Truth and Reconciliation Day draws hundreds to Victoria’s Centennial Square


Several hundred people covered Centennial Square in Victoria, wearing orange shirts, to mark the second annual National Day for Truth and Reconciliation.

Orange Shirt Day, or National Day for Truth and Reconciliation, was organized by Eddy Charlie, a survivor of the former Kupar Island residential school.

The Victoria event, given the name Xe Xe Smun’ Eem, which means “sacred children” in the Cowichan language, and similar events in other communities across Canada are meant to honour the survivors of residential schools, as well as those who never made it home.

“It’s very hard to think about it and my prayers to the families that their children never came back home,” said Elder May Sam of the Tsartlip First Nation.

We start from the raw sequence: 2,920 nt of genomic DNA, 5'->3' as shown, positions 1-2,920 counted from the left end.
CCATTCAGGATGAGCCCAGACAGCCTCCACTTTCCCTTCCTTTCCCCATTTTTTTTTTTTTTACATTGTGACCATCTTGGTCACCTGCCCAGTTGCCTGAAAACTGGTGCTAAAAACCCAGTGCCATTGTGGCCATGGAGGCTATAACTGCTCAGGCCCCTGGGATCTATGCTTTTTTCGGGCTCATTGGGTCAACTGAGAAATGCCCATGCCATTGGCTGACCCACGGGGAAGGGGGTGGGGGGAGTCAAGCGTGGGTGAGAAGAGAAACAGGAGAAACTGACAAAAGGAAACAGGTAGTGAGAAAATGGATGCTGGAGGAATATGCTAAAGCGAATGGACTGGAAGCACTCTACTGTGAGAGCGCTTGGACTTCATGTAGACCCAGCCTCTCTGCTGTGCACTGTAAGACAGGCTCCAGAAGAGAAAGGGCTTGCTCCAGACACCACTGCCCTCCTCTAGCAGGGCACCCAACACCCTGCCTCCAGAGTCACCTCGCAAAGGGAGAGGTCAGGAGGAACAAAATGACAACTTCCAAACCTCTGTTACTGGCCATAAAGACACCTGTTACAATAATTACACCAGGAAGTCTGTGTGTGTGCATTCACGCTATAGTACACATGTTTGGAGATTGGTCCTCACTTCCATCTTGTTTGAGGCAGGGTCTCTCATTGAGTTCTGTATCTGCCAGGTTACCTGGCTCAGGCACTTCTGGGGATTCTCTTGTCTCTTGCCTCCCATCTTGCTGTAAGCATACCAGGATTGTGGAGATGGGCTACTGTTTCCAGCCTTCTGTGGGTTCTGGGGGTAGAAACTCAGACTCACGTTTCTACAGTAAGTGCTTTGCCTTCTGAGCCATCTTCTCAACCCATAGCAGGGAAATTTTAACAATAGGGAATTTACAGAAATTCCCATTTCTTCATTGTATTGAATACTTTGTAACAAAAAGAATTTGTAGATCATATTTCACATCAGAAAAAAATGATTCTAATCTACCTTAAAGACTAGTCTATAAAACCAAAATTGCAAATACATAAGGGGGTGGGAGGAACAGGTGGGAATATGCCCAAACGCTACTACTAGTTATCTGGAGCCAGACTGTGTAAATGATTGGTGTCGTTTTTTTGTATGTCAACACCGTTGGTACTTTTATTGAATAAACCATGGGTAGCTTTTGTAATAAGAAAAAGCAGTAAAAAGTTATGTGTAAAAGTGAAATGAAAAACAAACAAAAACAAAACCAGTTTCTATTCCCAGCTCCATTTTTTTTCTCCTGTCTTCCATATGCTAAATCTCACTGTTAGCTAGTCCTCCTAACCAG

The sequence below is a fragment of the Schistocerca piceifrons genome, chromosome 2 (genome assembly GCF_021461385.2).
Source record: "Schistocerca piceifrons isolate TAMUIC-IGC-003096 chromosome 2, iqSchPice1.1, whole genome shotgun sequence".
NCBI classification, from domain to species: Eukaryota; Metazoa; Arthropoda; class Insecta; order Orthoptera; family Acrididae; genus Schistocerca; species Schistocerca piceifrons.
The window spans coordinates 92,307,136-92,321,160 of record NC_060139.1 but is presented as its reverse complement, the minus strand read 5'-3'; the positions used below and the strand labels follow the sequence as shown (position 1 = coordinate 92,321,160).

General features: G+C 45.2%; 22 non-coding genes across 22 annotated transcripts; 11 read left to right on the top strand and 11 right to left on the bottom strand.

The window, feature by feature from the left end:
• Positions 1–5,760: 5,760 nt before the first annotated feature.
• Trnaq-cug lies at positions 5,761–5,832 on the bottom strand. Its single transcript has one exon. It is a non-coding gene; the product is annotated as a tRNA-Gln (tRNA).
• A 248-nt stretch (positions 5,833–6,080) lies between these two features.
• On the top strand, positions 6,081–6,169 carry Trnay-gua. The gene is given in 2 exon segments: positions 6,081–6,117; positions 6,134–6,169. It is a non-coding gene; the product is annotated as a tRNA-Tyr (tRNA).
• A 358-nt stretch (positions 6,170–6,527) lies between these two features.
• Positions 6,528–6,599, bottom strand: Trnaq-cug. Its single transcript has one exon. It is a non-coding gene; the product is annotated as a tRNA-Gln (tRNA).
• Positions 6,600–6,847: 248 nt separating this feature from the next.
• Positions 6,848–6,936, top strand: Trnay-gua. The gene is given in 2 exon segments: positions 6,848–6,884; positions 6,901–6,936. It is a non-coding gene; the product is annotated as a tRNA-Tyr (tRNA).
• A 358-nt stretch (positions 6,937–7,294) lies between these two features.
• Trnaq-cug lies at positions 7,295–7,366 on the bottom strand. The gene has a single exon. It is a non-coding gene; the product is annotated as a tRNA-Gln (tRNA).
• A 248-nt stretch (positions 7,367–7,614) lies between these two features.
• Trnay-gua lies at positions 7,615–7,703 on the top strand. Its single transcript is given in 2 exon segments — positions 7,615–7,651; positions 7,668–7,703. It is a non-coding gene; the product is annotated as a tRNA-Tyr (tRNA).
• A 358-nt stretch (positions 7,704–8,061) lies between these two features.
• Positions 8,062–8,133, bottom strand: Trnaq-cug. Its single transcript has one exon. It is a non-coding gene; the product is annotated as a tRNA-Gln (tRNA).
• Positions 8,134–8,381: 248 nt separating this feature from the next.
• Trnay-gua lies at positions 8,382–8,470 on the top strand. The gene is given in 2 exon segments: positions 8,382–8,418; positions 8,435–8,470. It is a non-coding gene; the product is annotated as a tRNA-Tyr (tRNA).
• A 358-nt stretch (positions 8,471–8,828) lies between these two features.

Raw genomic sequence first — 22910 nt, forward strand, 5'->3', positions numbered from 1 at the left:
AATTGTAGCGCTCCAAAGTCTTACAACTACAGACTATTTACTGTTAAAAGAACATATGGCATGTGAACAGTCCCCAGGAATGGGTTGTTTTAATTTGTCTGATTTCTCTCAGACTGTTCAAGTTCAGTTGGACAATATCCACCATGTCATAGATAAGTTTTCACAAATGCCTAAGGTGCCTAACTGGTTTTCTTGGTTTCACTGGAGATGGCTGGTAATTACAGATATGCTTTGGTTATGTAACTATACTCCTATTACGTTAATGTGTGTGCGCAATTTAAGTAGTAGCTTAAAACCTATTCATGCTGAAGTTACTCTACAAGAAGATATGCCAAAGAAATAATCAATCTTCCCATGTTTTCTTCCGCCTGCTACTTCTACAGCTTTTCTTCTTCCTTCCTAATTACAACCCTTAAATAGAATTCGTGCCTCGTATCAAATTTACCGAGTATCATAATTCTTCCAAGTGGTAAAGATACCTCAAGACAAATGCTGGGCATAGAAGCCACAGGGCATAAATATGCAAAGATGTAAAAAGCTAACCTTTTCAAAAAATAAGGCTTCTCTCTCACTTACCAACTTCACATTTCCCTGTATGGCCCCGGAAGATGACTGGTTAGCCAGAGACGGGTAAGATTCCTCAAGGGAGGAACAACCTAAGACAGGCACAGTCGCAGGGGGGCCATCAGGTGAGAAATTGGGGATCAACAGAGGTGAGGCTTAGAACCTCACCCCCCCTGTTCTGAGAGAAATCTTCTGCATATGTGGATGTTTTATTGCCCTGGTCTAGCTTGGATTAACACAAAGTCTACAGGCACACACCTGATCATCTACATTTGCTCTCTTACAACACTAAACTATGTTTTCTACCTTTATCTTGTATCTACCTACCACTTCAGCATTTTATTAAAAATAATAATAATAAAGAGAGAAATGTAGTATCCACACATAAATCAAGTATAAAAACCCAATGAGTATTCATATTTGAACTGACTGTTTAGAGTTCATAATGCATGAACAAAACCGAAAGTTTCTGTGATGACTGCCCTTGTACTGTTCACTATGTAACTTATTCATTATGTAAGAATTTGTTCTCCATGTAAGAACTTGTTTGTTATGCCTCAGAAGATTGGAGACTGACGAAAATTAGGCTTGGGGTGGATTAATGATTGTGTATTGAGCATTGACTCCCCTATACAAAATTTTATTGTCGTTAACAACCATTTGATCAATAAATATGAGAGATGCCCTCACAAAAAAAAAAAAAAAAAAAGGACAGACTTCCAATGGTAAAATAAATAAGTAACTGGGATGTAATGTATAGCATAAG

Charlie and co-organizer Kristin Spray launched Victoria Orange Shirt Day in 2013 after taking inspiration from Phyllis Webstad, an Indigenous woman who shared her story of having her brand new orange shirt taken away from her at St. Joseph Mission residential school when she was just six years old.

The event featured a handful of speakers from various Vancouver Island First Nations, including the Tsawout, Tsartlip, Songhees, and Cowichan First Nations. Dancers and singers performed, and a moment of silence was held during a flag raising.

“National Truth and Reconciliation will become a true reality among us all,” said Charlie during a speech at the ceremony.

B.C. Minister of Indigenous Relations Murray Rankin presented Charlie with a proclamation for Orange Shirt Day in the province. He says he’s grateful but adds that his work is not finished.

“Future generations will be able to walk in a more kinder and gentler way than my generation did,” said Charlie in an interview with CHEK News.

A National Indian Residential School Crisis Line is available 24 hours a day at 1-866-925-4419.

Oli Herrera

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